I love the events that bring in a variety of players: a 16-year-old might play the section's top 12-year-old in the first round, followed by the #2 player on the college team, followed by the top 45 year old in the state. It's that kind of competition that helps players grow as competitors - but it also makes it a lot of fun.
TR.net: Talk about the future. What are your short- and medium-term goals for Campus Showdowns over the next few years?
EP: A lot of my short-term goals have to do with technology and marketing. We're working every year to make the registration process simpler for the coaches. I also hope to continue to improve the marketing help we can provide the coaches who are hosting - it's already been a huge bonus that the National Campus Showdown schedule is posted on Tennisrecruiting.net but I'm always looking to create better templates for flyers and other marketing materials.
In the long term, obviously the goal has always been that nearly every
college coach would host a Campus Showdown each year - and that Campus Showdowns would become part of the regular patterns of play of all our junior players, college players, and adults.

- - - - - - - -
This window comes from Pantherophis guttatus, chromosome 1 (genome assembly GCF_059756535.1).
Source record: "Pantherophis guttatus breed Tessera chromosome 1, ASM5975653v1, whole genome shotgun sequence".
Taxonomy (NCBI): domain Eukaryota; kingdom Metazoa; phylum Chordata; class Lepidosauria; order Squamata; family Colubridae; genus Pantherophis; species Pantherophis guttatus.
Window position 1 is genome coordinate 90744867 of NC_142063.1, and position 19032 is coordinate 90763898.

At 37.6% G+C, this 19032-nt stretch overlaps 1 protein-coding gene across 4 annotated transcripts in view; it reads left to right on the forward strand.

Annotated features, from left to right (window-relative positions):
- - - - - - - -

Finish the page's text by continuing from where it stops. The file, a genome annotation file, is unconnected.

TR.net: You get the last word... Most of our users are junior tennis players and their parents. What do you want them to take away?
EP: Most users of this site have already made college tennis one of their goals, so that's great. I highly encourage all junior tennis players who are serious about improving - and serious about playing tennis in college - to take advantage of these fun, low-cost, competitive events. Due to rules and regulations, there are very few opportunities for junior players to get on a college campus, to play on college campuses, and to play against college players.